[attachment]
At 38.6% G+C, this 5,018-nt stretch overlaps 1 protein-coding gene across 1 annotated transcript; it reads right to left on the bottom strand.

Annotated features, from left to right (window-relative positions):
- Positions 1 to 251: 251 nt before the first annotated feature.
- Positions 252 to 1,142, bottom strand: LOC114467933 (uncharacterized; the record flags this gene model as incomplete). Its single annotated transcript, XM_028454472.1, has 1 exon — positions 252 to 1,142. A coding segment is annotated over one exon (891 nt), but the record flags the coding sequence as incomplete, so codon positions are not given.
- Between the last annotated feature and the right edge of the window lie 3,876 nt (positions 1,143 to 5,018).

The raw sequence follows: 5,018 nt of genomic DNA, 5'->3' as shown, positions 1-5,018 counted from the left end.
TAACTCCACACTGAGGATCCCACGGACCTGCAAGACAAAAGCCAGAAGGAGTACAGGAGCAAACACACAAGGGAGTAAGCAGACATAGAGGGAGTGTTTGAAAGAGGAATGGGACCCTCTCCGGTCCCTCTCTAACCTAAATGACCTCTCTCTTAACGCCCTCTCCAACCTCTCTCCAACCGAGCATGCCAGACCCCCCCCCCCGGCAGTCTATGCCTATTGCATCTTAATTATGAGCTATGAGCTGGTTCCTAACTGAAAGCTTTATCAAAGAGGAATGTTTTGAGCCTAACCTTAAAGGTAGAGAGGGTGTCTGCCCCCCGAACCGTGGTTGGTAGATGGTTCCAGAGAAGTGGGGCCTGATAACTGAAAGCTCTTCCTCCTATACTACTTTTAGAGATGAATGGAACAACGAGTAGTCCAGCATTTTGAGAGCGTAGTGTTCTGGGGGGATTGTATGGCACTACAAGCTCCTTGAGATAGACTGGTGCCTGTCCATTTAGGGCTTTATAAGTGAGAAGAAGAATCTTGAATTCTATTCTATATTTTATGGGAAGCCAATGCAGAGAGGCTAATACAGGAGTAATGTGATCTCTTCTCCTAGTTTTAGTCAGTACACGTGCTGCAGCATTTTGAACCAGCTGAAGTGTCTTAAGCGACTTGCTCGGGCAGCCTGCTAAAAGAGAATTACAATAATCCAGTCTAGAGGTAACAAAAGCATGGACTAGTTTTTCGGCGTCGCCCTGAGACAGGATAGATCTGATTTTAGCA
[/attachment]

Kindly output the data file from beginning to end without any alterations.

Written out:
At 38.6% G+C, this 5,018-nt stretch overlaps 1 protein-coding gene across 1 annotated transcript; it reads right to left on the bottom strand.

Annotated features, from left to right (window-relative positions):
- Positions 1 to 251: 251 nt before the first annotated feature.
- Positions 252 to 1,142, bottom strand: LOC114467933 (uncharacterized; the record flags this gene model as incomplete). Its single annotated transcript, XM_028454472.1, has 1 exon — positions 252 to 1,142. A coding segment is annotated over one exon (891 nt), but the record flags the coding sequence as incomplete, so codon positions are not given.
- Between the last annotated feature and the right edge of the window lie 3,876 nt (positions 1,143 to 5,018).

The raw sequence follows: 5,018 nt of genomic DNA, 5'->3' as shown, positions 1-5,018 counted from the left end.
TAACTCCACACTGAGGATCCCACGGACCTGCAAGACAAAAGCCAGAAGGAGTACAGGAGCAAACACACAAGGGAGTAAGCAGACATAGAGGGAGTGTTTGAAAGAGGAATGGGACCCTCTCCGGTCCCTCTCTAACCTAAATGACCTCTCTCTTAACGCCCTCTCCAACCTCTCTCCAACCGAGCATGCCAGACCCCCCCCCCCGGCAGTCTATGCCTATTGCATCTTAATTATGAGCTATGAGCTGGTTCCTAACTGAAAGCTTTATCAAAGAGGAATGTTTTGAGCCTAACCTTAAAGGTAGAGAGGGTGTCTGCCCCCCGAACCGTGGTTGGTAGATGGTTCCAGAGAAGTGGGGCCTGATAACTGAAAGCTCTTCCTCCTATACTACTTTTAGAGATGAATGGAACAACGAGTAGTCCAGCATTTTGAGAGCGTAGTGTTCTGGGGGGATTGTATGGCACTACAAGCTCCTTGAGATAGACTGGTGCCTGTCCATTTAGGGCTTTATAAGTGAGAAGAAGAATCTTGAATTCTATTCTATATTTTATGGGAAGCCAATGCAGAGAGGCTAATACAGGAGTAATGTGATCTCTTCTCCTAGTTTTAGTCAGTACACGTGCTGCAGCATTTTGAACCAGCTGAAGTGTCTTAAGCGACTTGCTCGGGCAGCCTGCTAAAAGAGAATTACAATAATCCAGTCTAGAGGTAACAAAAGCATGGACTAGTTTTTCGGCGTCGCCCTGAGACAGGATAGATCTGATTTTAGCA